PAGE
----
You may have heard about Lion's Mane in the context of being a nootropic; as in being a substance that provides benefits from a cognitive standpoint. It has been receiving a lot of attention lately because of it being known as a "smart mushroom". For myself, I love Lion's Mane mushrooms! It's actually a star ingredient of both our Formula 1 and Formula 2 Soma Supplements. So let's get to know all about Lion's Mane mushrooms!
What is Lion's Mane Mushroom?
Lion's Mane is also known as Yamabushitake, the monkey head mushroom, or its scientific name Hericium erinaceous. It looks absolutely beautiful with it's fruiting body resembling both a majestic lion's mane and a brain at the same time. Known as an ancient medicinal mushroom, it has been leveraged as a digestive tonic in Chinese medicine for about two thousand years.
How does the Magic of Lion's Mane Mushroom work?
A main mechanism of action as to how the Lion's Mane mushroom is able to provide it's brain boosting and nootropic benefits is that it stimulates NGF, which is otherwise known as Nerve Growth Factor. NGF are proteins that play a major role in the maintenance, regeneration and re-myelination of neurons, keeping the nervous system running at optimal levels. Two nerve growth factors, Hericenones and Erinacines, have been identified in this mushroom and are known to stimulate the biosynthesis of NGF. As a result, this can explain how Lion's Mane is truly the king of Nootropics.
Health Optimization Applications of Lion's Mane Mushrooms
A double-blind, parallel-group, placebo-controlled trial was performed on 50- to 80-year-old Japanese men and women diagnosed with mild cognitive impairment in order to examine the efficacy of oral administration of Lion's Mane Mushroom. At weeks 8, 12 and 16 weeks of the study - the group taking the Lion's Mane mushroom showed significantly increased scores on the cognitive function scale compared with the placebo group. What this research shows is the promise of Lion's Mane to improve cognition over time, even in an older age group. In addition, there is research from a perspective of being able to improve wound healing across all body parts - including one's neurons.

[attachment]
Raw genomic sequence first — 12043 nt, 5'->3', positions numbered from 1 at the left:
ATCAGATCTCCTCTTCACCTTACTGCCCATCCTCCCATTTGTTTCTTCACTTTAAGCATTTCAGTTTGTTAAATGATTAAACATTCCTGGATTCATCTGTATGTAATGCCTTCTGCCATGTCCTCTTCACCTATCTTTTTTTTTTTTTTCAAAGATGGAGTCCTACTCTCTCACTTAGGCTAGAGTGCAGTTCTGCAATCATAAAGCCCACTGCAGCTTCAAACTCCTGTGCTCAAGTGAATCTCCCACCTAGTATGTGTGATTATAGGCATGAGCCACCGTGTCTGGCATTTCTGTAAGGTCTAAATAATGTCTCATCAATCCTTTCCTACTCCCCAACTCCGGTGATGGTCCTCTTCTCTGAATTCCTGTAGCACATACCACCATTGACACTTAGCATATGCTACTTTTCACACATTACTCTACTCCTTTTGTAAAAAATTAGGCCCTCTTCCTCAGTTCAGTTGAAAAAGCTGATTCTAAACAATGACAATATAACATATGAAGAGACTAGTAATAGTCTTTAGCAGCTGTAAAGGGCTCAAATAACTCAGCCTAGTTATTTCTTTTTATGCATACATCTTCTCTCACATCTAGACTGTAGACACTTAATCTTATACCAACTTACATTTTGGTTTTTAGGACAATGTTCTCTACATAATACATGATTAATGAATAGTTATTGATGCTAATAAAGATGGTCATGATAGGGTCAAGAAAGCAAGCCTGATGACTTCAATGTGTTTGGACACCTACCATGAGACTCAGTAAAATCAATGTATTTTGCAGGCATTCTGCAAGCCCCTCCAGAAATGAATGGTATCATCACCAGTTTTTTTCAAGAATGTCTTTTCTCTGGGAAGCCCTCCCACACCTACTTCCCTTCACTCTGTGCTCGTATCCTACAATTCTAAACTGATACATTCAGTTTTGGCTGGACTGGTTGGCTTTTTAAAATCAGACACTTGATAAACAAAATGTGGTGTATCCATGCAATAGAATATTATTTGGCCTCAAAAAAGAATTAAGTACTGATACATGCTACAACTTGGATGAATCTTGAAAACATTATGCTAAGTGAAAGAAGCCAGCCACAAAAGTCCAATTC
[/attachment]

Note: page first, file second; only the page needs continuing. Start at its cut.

Both the mycelium and the fruiting body contains several bioactive compounds, which are available when the mushroom is heated or prepared as a hot water extract. Lion’s Mane is rich in some physiologically important components, especially β-glucan polysaccharides, “which are responsible for anti-cancer, immuno-modulating, hypolipidemic, antioxidant and neuro-protective activities of this mushroom." A 2014 study published in Journal of Ethnopharmacology found that the mushroom’s extract to be effective against three gastrointestinal cancers; liver, colorectal and gastric cancers. The study also noted that the extracts are more effective and less toxic compared to 5-FU or fluorouracil, common anti-cancer drug.
Our next post will be more about a comparison between Lion's Mane and another common Nootropic - Caffeine, so stay tuned for that. For now, please check out our Soma Supplement Formulations which contain this super hero ingredient: Lion's Mane Mushroom.
Mori K, Inatomi S, Ouchi K, Azumi Y, Tuchida T. Improving effects of the mushroom Yamabushitake (Hericium erinaceus) on mild cognitive impairment: a double-blind placebo-controlled clinical trial. Phytother Res. 2009 Mar;23(3):367-72. doi: 10.1002/ptr.2634. PMID: 18844328.
Zhang CC, Yin X, Cao CY, Wei J, Zhang Q, Gao JM. Chemical constituents from Hericium erinaceus and their ability to stimulate NGF-mediated neurite outgrowth on PC12 cells. Bioorg Med Chem Lett. 2015 Nov 15;25(22):5078-82. doi: 10.1016/j.bmcl.2015.10.016. Epub 2015 Oct 16. PMID: 26481911.
Li G, Yu K, Li F, Xu K, Li J, He S, Cao S, Tan G. Anticancer potential of Hericium erinaceus extracts against human gastrointestinal cancers. J Ethnopharmacol. 2014 Apr 28;153(2):521-30. doi: 10.1016/j.jep.2014.03.003. Epub 2014 Mar 12. PMID: 24631140.